Job, Career, or Purpose?

Each employee’s sense of purpose varies, as should a leader’s approach to managing them.

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The importance of purpose is a common refrain in the modern workplace and in the popular press. Organizations and their leaders should work diligently to instill a sense of purpose in each one of their employees, we’re told. But the Great Resignation laid bare the fact that many employees simply don’t care about a company’s purpose; they want a stable career or, sometimes, just a job for the time being. Furthermore, some of those employees will never care about their organization’s purpose.

This notion, which is often glossed over in writings on instilling purpose, should give leaders pause. Oft-cited management advice like “If an employee’s motivation is lacking, try to help them understand how their work contributes to our organization’s purpose” must be called into question if the employee does not and will not ever care about the organization’s purpose.

We believe workplaces comprise three types of employees: the job-oriented, the career-oriented, and the purpose-oriented. Just as important as recognizing that not everyone is purpose-oriented is knowing and accepting that it’s OK for employees to not share in the organization’s purpose; they can still make meaningful contributions. This approach requires a massive shift in our thoughts on purpose, because although it is always worth trying to help people buy into an organization’s purpose, it is equally important to understand when they simply want a job or a career.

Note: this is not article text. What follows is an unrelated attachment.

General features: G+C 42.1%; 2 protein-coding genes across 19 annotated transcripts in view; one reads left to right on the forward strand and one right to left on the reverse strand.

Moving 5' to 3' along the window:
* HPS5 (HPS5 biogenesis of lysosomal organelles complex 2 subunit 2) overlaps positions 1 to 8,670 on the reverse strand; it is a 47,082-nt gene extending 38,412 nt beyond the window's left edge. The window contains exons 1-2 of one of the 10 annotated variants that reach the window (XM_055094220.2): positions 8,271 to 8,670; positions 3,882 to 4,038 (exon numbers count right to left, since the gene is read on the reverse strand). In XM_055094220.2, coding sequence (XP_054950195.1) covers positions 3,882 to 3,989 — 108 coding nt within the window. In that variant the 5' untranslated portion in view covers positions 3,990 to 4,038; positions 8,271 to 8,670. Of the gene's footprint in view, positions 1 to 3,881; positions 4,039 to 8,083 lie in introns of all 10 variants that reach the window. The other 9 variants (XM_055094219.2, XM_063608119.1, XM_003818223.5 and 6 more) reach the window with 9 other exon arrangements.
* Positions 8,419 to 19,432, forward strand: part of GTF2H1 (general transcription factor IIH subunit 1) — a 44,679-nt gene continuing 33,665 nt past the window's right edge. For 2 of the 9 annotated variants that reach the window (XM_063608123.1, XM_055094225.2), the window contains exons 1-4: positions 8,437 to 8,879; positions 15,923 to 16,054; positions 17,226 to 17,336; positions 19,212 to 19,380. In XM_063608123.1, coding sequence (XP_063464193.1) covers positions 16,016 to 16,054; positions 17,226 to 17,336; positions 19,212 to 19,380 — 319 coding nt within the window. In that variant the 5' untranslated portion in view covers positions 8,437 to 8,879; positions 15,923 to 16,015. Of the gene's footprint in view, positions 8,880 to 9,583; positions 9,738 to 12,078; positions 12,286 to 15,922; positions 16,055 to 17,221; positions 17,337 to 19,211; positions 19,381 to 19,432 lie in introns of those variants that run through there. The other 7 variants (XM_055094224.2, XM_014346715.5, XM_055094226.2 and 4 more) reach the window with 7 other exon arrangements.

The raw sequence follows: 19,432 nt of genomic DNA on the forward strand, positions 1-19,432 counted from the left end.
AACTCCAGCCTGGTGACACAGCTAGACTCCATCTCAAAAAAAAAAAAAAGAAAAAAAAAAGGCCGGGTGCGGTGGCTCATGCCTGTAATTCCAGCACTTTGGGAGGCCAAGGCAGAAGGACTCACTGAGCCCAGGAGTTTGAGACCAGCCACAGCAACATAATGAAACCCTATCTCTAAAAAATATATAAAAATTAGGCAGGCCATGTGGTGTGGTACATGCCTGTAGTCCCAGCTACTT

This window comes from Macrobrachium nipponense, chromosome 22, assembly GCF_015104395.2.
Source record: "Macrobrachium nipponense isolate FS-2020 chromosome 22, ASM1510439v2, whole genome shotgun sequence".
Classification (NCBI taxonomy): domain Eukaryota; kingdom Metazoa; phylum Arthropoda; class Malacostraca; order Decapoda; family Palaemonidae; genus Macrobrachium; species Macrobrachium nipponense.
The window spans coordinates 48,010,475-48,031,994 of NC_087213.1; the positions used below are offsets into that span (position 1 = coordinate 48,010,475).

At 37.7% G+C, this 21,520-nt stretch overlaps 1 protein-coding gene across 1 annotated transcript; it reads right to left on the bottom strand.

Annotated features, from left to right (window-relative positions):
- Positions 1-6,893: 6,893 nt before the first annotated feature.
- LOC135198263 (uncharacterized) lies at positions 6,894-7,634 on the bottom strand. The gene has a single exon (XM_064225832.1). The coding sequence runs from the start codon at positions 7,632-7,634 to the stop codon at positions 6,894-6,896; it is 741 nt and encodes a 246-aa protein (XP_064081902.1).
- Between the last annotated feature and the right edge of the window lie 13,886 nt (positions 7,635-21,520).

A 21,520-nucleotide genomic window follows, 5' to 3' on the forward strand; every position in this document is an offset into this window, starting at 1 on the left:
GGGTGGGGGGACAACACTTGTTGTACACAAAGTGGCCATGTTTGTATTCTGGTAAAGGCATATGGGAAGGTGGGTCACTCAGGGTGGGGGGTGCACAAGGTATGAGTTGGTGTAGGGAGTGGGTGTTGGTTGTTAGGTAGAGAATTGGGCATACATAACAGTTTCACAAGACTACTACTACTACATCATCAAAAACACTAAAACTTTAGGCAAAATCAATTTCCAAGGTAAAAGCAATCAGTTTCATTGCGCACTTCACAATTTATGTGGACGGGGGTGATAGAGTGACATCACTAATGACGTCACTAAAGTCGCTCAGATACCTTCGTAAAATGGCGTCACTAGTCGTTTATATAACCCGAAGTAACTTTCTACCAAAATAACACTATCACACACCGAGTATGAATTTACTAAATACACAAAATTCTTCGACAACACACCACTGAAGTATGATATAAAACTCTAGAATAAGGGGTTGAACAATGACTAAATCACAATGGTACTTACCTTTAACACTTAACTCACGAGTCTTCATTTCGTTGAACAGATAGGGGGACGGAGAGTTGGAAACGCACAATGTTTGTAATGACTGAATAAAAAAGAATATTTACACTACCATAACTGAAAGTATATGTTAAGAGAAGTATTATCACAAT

Coaching Is a Two-Way Street

One consistent trend over the past decade has been a push to train managers to be better coaches. The business rationale is twofold: Coaching enhances employee development and performance, and organizations assume that managers rarely possess the skills necessary to coach subordinates effectively. Consider, however, that maybe leaders are capable of coaching their subordinates, but organizations are asking them to coach their subordinates toward goals that simply don’t resonate with them. Perhaps the most difficult aspect of coaching is not its execution but rather the preparatory work in which leaders engage to try to understand their employees.

Purpose is the “why” behind what makes a person tick and an important consideration when coaching the whole person. But in a society where work is the dominant activity in our lives, a term meant to represent a person’s universal motivations is understood as something exclusively work-related.


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